The US football Super Bowl was a bit of a coming-out party for the cool Chatter service offered by Salesforce.com. Salesforce.com aired a few commercials about the service and reached an enormous audience. Chatter is a Facebook-like capability in Salesforce.com (or as a limited, standalone version at Chatter.com) that lets you follow and comment on various objects (e.g. users, customers, opportunities). It’s an interesting way to opt-in to information within an enterprise and one of the few social tools that may actually get embraced within an organization.
While users of a Salesforce.com application may be frequent publishers to Chatter, one could also foresee significant value in having enterprise systems also updating objects in Chatter. What if Salesforce.com is a company’s primary tool for managing a sales team? Within Salesforce.com they maintain details about territories, accounts, customers and other items relevant to the sales cycle. However, what if we want to communicate events that have occurred in other systems (e.g. customer inquiries, product returns) and are relevant to the sales team? We could blast out emails, create reports or try and stash these data points on the Salesforce.com records themselves. Or, we could publish messages to Chatter and let subscribers use (or ignore) the information as they see fit. What if a company uses an enterprise service bus such as BizTalk Server to act as a central, on-premises message broker? In this post, we’ll see how BizTalk can send relevant events to Chatter as part of its standard message distribution within an organization.
If you have Chatter turned on within Salesforce.com, you’ll see the Chatter block above entities such as Accounts. Below, see that I have one message automatically added upon account creation and I added another indicating that I am going to visit the customer.
The Chatter API (see example Chatter Cookbook here) is not apparently part of the default SOAP WSDL (“enterprise WSDL”) but does seem to be available in their new REST API. Since BizTalk Server doesn’t talk REST, I needed to create a simple service that adds a Chatter feed post when invoked. Luckily, this is really easy to do.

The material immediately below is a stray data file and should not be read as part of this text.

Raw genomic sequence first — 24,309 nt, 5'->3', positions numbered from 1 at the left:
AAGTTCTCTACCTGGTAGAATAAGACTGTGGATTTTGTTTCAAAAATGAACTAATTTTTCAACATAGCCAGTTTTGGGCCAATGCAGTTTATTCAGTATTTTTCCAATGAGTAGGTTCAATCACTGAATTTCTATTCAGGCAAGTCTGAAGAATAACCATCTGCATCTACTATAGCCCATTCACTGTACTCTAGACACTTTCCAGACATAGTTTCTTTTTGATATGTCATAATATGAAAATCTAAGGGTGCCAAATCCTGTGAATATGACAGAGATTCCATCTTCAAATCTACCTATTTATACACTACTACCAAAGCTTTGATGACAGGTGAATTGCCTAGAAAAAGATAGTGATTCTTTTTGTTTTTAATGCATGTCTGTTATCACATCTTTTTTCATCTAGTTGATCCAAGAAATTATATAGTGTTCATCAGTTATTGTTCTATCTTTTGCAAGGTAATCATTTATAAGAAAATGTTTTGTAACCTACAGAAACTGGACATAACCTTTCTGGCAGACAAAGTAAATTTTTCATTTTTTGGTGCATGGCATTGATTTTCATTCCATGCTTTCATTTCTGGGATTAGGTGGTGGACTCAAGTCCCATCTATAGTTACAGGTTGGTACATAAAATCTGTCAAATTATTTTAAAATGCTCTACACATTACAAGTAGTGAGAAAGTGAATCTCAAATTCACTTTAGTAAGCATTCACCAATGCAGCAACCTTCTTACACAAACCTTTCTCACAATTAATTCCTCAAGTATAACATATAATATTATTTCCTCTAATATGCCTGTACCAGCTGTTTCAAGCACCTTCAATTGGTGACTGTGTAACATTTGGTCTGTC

First, I went to the Setup screens within my Salesforce.com account. From there I chose to Develop a new Apex Class where I could define a web service.
I then created a very simple bit of code which defines a web service along with a single operation. This operation takes in any object ID (so that I can use this for any Salesforce.com object) and a string variable holding the message to add to the Chatter feed. Within the operation I created a FeedPost object, set the object ID and defined the content of the post. Finally, I inserted the post.
Once I saved the class, I have the option of viewing the WSDL associated with the class.
As a side note, I’m going to take a shortcut here for the sake of brevity. API calls to Salesforce.com require a SessionHeader that includes a generated token. You acquire this time-sensitive token by referencing the Salesforce.com Enterprise WSDL and passing in your SalesForce.com credentials to the Login operation. For this demo, I’m going to acquire this token out-of-band and manually inject it into my messages.
At this point, I have all I need to call my Chatter service. I created a BizTalk project with a single schema that will hold an Account ID and a message we want to send to Chatter.
Next, I walked through the Add Generated Items wizard to consume a WCF service and point to my ObjectChatter WSDL file.
The result of this wizard is some binding files, a schema defining the messages, and an orchestration that has the port and message type definitions. Because I have to pass a session token in the HTTP header, I’m going to use an orchestration to do so. For simplicity sake, I’m going to reuse the orchestration that was generated by the wizard. This orchestration takes in my AccountEvent message, creates a Chatter-ready message, adds a token to the header, and sends the message out.
The map looks liked this:
The orchestration looks like this:
FYI, the header addition was coded as such:
ChatterRequest(WCF.Headers) = "<headers><SessionHeader xmlns='urn:enterprise.soap.sforce.com'><sessionId>" + AccountEventInput.Header.TokenID + "</sessionId></SessionHeader></headers>";
After deploying the application, I created a BizTalk receive location to pick up the event notification message. Next, I chose to import the send port configuration from the wizard-generated binding file. The send port uses a basic HTTP binding and points to the endpoint address of my custom web service.
After starting all the ports, and binding my orchestration to them, I sent a sample message into BizTalk Server.
As I hoped, the message went straight to Salesforce.com and instantly updated my Chatter feed.
What we saw here was a very easy way to send data from my enterprise messaging solution to the very innovative information dissemination engine provided by Salesforce.com. I’m personally very interested in “cloud integration” solutions because if we aren’t careful, our shiny new cloud applications will become yet another data silo in our overall enterprise architecture. The ability to share data, in real-time, between (on or off premise) platforms is a killer scenario for me.